International Criminal Law

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A Response to Carsten Hoppe: Minimising the regulatory gap – a flexible interpretation of Article 5 of the ILC Articles

Editors note: Hannah Tonkin is currently a Law Clerk to President Judge Kirsch in the Appeals Chamber of the International Criminal Court. She is also writing a DPhil at the University of Oxford on States' International Obligations to Control Private Military and Security Companies. Carsten Hoppe's article highlights the regulatory "gap" arising from the application of the traditional rules of attribution to modern private military and security companies (PMSCs) hired by a state in armed conflict or occupation.  According to Hoppe, states that hire PMSC personnel "will always face less responsibility for acts of those persons than for acts of soldiers, and its responsibility will be harder to prove."  Hoppe points to two main situations in which this accountability gap may arise: Where the private contractor is "empowered by the law of that state to exercise elements of the governmental authority" within Article 5 of the International Law Commission's Articles on State Responsibility (ILC Articles), but is not in…

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Territorial Scope of Application of the Genocide Convention

In the Bosnian Genocide case, Bosnia alleged that the Federal Republic of Yugoslavia (FRY, Serbia) was responsible for, inter alia, committing genocide and failing to prevent genocide on Bosnian territory. This argument, of course, immediately raised the question whether the FRY had any obligations under the Genocide Convention regarding its actions outside its own territory. To answer this question, it…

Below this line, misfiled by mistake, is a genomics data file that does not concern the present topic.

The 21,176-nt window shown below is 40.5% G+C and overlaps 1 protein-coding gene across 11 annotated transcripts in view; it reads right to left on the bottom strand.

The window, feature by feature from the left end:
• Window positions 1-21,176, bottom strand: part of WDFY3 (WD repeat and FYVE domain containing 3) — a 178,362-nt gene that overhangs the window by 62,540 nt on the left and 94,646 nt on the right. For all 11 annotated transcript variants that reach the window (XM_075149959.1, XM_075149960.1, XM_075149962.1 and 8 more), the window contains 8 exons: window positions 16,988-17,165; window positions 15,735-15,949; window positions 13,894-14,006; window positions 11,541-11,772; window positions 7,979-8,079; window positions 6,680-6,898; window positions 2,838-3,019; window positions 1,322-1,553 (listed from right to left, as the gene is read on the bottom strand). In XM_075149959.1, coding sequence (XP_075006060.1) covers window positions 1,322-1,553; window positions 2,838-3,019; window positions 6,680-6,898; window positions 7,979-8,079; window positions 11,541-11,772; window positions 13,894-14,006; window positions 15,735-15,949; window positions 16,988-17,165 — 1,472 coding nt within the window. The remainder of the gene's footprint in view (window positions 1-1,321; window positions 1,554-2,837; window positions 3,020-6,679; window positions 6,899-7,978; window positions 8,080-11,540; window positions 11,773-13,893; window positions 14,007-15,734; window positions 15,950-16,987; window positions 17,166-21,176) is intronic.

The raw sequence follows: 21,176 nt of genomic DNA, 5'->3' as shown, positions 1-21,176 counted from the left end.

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The Two Faces of the Genocide Convention

In keeping with Christmas spirit, here’s my next post on the Genocide Convention. Can a state be responsible for genocide? What does that even mean? Aren’t international crimes, in the sage words of the Nuremberg Tribunal, committed by men, not by abstract entities?Can a state even possess genocidal intent, a basic requirement for the crime of genocide?…

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Prosecution of Senior Rwandan Government Official in France: More on Immunity

French authorities have announced this week (see here) that a senior Rwandan official, Rose Kabuye, who is curently detained in France, will be allowed to travel to Rwanda for the Christmas holidays. Rose Kabuye was at the time of her arrest the Chief of Protocol to current Rwandan President Paul Kagame. She is accused (see here), under French Anti-Terrorism…

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60 Years of the Genocide Convention

Many thanks to Dapo for inviting me to blog here at EJIL: Talk! - hopefully the blog will turn out to be as successful in the blawgosphere as the EJIL is in print. In the next couple of weeks I intend to write on various topics, first about certain issues regarding the the Genocide Convention, which has had its sixtieth…

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